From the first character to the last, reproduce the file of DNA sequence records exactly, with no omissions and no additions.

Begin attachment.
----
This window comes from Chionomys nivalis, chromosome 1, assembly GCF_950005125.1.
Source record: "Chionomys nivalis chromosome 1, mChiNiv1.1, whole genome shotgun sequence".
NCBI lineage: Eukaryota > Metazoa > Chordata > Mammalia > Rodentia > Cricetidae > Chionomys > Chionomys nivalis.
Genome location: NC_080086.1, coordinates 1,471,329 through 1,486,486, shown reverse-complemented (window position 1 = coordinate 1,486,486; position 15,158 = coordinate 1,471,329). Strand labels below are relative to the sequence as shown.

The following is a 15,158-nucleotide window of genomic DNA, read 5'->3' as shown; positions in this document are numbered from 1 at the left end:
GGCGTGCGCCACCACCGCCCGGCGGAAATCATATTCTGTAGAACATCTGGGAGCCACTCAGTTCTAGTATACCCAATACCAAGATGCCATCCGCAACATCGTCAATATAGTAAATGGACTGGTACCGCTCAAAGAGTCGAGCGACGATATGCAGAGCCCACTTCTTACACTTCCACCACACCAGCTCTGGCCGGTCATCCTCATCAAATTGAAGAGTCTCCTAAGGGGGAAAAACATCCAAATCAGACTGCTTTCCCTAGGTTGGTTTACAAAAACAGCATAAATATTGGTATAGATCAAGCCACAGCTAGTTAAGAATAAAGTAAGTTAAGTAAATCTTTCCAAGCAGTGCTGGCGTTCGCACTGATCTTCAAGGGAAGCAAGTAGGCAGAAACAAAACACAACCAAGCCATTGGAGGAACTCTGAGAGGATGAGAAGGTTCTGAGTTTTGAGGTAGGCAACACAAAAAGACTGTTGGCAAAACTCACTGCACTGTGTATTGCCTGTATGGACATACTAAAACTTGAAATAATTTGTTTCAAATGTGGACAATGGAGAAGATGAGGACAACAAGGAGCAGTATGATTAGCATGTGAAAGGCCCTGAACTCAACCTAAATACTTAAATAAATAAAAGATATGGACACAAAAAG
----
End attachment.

This window comes from Chionomys nivalis, chromosome 1, assembly GCF_950005125.1.
Source record: "Chionomys nivalis chromosome 1, mChiNiv1.1, whole genome shotgun sequence".
NCBI lineage: Eukaryota > Metazoa > Chordata > Mammalia > Rodentia > Cricetidae > Chionomys > Chionomys nivalis.
Genome location: NC_080086.1, coordinates 1,471,329 through 1,486,486, shown reverse-complemented (window position 1 = coordinate 1,486,486; position 15,158 = coordinate 1,471,329). Strand labels below are relative to the sequence as shown.

The following is a 15,158-nucleotide window of genomic DNA, read 5'->3' as shown; positions in this document are numbered from 1 at the left end:
GGCGTGCGCCACCACCGCCCGGCGGAAATCATATTCTGTAGAACATCTGGGAGCCACTCAGTTCTAGTATACCCAATACCAAGATGCCATCCGCAACATCGTCAATATAGTAAATGGACTGGTACCGCTCAAAGAGTCGAGCGACGATATGCAGAGCCCACTTCTTACACTTCCACCACACCAGCTCTGGCCGGTCATCCTCATCAAATTGAAGAGTCTCCTAAGGGGGAAAAACATCCAAATCAGACTGCTTTCCCTAGGTTGGTTTACAAAAACAGCATAAATATTGGTATAGATCAAGCCACAGCTAGTTAAGAATAAAGTAAGTTAAGTAAATCTTTCCAAGCAGTGCTGGCGTTCGCACTGATCTTCAAGGGAAGCAAGTAGGCAGAAACAAAACACAACCAAGCCATTGGAGGAACTCTGAGAGGATGAGAAGGTTCTGAGTTTTGAGGTAGGCAACACAAAAAGACTGTTGGCAAAACTCACTGCACTGTGTATTGCCTGTATGGACATACTAAAACTTGAAATAATTTGTTTCAAATGTGGACAATGGAGAAGATGAGGACAACAAGGAGCAGTATGATTAGCATGTGAAAGGCCCTGAACTCAACCTAAATACTTAAATAAATAAAAGATATGGACACAAAAAG